Booking, driving, and returning a rental car isn’t always a smooth ride. There’s the inevitable disappointment (“Um, this tin can is a mid-size?”), along with learning how to operate the darn thing (“How do you turn on the headlights?!”). All those hiccups are pretty common and par for the course, but sometimes road trips in a rental car can take a turn for the worse. From puke-infused vehicles to water-logged gas tanks, these drivers encountered some unseen speed bumps when renting cars on the road.
1. Car Sick
“I once rented a Zipcar that a previous renter had thrown up in,” explained a former New York resident. “It clearly had been sitting there for a while because it was growing mold. When I called the company, they offered me another car but at a super inconvenient location, and we were leaving the city that very minute for a wedding that evening in upstate New York. We ended up throwing out the vomited-on floor mat and driving the two hours to our destination with the windows down. Needless to say, my blowout was shot.”
2. Como Se Dice... Screwed?
While in Chile, a D.C. couple decided to rent a car to travel to Patagonia from the airport. After driving through a steady rainstorm, they noticed a flashing light on the dashboard. Despite the manual being written in Spanish, they were able to figure out that the warning light indicated that there was water in the gas tank or engine and immediate maintenance was required. Un problema, they told us: ”There are no garages or mechanics in one of the most remote places in the world.” So they called the rental company who told them it would be a few hundred dollars and take several hours before someone could come out to look at the car.
Fortunately, the maintenance man at their bed and breakfast was able to replace the fuel filter, allowing them to get back to the airport: “We happened to be staying at a place with possibly the only mechanic in all of Patagonia!”
3. May I Take Your Order?
Back in 2002, an unlucky New Jersey fella rented a car from Enterprise. He said, “Because I didn't know any better, when I rented the car, I opted to use my own insurance rather than shell out extra for the rental insurance. When they walked me around the car, I didn't pay close enough attention to all the details and missed a half-assed attempt to cover up some damage on the passenger-side door.” Apparently, a previous customer used touch-up paint to cover a small gash on the door, which was undetectable on quick glance.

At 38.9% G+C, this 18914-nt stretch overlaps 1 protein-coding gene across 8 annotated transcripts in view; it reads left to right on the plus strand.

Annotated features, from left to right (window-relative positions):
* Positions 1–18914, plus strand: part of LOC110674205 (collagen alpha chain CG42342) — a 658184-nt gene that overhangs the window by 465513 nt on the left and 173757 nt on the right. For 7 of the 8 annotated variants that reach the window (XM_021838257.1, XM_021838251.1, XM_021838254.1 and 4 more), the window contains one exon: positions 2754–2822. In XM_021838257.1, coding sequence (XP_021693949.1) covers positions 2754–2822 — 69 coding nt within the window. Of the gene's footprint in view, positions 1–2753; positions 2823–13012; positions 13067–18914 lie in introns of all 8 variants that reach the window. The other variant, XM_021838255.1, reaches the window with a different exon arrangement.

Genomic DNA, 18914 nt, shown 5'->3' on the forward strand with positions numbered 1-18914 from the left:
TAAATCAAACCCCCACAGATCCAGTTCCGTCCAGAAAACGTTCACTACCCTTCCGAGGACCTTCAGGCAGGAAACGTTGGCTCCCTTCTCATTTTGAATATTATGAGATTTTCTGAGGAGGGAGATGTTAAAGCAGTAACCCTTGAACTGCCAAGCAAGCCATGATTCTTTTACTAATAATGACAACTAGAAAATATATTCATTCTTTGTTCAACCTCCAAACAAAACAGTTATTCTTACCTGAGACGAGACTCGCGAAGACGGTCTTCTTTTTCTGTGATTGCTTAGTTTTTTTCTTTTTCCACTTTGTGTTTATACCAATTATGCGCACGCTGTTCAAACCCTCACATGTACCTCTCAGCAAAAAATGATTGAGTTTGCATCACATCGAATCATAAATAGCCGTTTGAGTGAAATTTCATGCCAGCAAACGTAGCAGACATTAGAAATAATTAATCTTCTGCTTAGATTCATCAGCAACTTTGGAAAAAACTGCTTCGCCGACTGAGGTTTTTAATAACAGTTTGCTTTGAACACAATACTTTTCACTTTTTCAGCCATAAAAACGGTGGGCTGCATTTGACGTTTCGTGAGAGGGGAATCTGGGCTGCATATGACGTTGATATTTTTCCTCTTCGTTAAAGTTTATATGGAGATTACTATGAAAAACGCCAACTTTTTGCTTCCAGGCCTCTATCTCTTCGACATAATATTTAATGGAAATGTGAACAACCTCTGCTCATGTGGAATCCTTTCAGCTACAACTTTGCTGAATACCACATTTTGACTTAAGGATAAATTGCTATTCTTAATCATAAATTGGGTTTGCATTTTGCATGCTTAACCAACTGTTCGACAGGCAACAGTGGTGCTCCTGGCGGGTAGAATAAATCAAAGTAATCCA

When he returned the car, the company found the attempted cover-up. “They said I was responsible for the damage because I didn't see it on the initial walk-around and would charge me my deductible, which was $500. As I stood in the office arguing with them, one of the employees came in and took lunch orders. He then jumped in the car that I had just been accused of damaging, drove it to Wendy's, and returned with food for the staff.”
After pleading his case with no luck, he called customer service and explained the situation, including the lunch run. “I asked them, how do they know it wasn't a worker taking the cars out for joy rides, damaging them, touching them up, and then passing the damage off on unsuspecting customers. Using vehicles for personal use was against company policy and Enterprise let me off the hook. Now I almost always get the insurance.”
4. Parking Up the Wrong Tree
While some drivers are charged for damage they didn’t do, others get away scot free — even after hitting a tree. Like this guy: “I was with a younger cousin who was an inexperienced driver on this small island just north of Myrtle Beach, South Carolina…. All went well until we parked. He hit the gas instead of the brake and we drove up a small, wood-chipped embankment into a small tree. There were light scratches, which the car company never mentioned. And either did I.”
5. Joy Rides
On Reddit, some former Enterprise employees offered up the dirt… on us drivers. And, well, we’re kinda disgusting. The one thing most likely to be found in a returned rental car?: “Lots of used condoms. Wash your hands if you ever get into a rental car. Wash them a lot.” Note to self: Invest in hand sanitizer. There’s also this interesting L&O-like tidbit: “I found a loaded gun once. We worked a lot with the local [police department] and they would rent cars to do undercover work. They always asked for American cars that were grey or black — nothing bright, nothing that would stick out, and nothing small or slow. Surprisingly, when we called the station to let them know they were missing a gun, no one came to pick it up for nearly a week. Is that normal?”
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